At the funeral, I met half-brothers and half-sisters I didn’t know I had. It turns out my dad had 18 kids, and almost all of them were in jail, or just out of prison, or in gangs. It’s crazy to meet a lot of your family for the first time at your dad’s funeral. We buried my dad in his mariachi suit. Standing there, looking at the grave, I realized either I had music, or else I’d have no future.

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That must have been very hard to lose a parent when you’re only 18. How did you respond to his death?

I never took off my headphones. I listened to music every second I was awake. I’d go to backyard shows in Boyle Heights and gigs at the Smell, but my mom, she is very religious, and she told me it was either god or music. When I told her music mattered to me more, she kicked me out.

I was homeless for about six months. I was sleeping in this old busted up chicken coop in an alley near Evergreen Cemetery. Saying it out loud now, it sounds crazy. But I would rather be homeless and making music I love than pretend to believe in something. I make music because I need to. That’s really when the Tracks started.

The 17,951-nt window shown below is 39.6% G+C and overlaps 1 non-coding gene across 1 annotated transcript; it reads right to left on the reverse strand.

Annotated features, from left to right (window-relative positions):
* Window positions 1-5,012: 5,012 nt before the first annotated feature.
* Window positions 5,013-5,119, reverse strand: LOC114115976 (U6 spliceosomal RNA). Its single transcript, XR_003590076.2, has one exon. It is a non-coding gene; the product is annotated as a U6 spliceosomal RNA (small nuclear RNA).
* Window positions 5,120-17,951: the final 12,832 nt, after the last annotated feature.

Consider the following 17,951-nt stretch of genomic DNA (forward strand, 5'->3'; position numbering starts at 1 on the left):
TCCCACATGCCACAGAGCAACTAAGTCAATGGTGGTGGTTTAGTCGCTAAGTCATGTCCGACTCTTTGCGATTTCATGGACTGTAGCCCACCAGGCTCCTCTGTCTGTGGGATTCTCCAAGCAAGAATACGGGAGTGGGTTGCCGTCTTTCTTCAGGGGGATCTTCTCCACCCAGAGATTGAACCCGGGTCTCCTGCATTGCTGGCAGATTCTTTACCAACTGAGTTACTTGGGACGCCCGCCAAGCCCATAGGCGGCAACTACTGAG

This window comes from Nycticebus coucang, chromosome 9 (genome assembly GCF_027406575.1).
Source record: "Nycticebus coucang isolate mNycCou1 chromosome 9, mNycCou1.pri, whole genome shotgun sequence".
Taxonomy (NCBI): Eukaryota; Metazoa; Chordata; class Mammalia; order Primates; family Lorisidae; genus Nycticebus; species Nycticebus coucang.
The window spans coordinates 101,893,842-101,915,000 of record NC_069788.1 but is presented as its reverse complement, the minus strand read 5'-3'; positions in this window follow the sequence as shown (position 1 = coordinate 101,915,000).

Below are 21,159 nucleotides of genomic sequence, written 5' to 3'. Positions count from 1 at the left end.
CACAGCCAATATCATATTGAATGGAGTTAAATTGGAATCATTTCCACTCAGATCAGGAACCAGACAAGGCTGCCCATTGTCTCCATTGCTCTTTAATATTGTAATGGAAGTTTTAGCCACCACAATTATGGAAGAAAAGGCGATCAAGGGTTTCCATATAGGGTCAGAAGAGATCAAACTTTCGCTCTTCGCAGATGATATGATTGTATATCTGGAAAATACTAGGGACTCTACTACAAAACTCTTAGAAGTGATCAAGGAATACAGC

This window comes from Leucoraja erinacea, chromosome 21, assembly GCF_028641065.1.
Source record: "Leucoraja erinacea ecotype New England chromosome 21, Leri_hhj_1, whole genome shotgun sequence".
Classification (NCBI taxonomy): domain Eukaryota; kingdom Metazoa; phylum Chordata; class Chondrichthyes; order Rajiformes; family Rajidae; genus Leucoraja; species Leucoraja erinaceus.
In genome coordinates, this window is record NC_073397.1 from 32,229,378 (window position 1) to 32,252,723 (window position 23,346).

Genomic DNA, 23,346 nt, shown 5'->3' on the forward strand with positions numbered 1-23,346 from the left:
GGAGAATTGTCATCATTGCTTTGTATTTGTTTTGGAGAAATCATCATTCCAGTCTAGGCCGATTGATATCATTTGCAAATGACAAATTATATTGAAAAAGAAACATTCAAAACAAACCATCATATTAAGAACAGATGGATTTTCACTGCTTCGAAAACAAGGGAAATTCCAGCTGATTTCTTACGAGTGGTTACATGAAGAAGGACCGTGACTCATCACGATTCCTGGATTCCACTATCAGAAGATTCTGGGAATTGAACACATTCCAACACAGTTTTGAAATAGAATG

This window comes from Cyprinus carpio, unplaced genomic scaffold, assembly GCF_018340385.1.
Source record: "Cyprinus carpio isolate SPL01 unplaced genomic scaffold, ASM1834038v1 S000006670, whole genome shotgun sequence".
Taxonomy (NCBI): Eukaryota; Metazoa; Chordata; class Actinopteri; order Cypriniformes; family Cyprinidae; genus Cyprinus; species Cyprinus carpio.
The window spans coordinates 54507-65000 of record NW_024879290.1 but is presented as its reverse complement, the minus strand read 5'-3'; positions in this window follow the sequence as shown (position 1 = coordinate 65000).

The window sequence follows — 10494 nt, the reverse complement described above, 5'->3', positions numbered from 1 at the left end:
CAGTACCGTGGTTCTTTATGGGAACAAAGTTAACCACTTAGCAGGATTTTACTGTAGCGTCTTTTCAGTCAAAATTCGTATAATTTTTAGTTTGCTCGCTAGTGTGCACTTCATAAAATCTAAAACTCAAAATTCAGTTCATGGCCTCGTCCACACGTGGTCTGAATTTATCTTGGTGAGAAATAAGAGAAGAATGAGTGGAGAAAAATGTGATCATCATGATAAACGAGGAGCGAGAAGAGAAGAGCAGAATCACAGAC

The band started when you were homeless?

Well, around then, after my dad died, when I was staying in that alley, that was the early spark for a lot of our songs. Death, and dying, it was heavy on my mind. But to me the songs are about surviving.

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In what way?

We have a song called “Hanging On” that I started back then. When I was sleeping in the chicken coop, when I was going to bed at night, I would say “keep it hanging on” over and over, almost like a chant. It was how I stayed strong. One morning I woke up and I had these chords in my head, this chiming guitar melody. I didn’t have any of my musical equipment, because my mom had locked it all away in her room, but I had a little cassette recorder, and I’d go to the Radio Shack over on Chavez and use their stuff. When I had more time, I’d take the bus out to the Guitar Center in Hollywood and do more recording. I’d go in there every Sunday pretending to be interested in their equipment, and I’d just record as much as I could.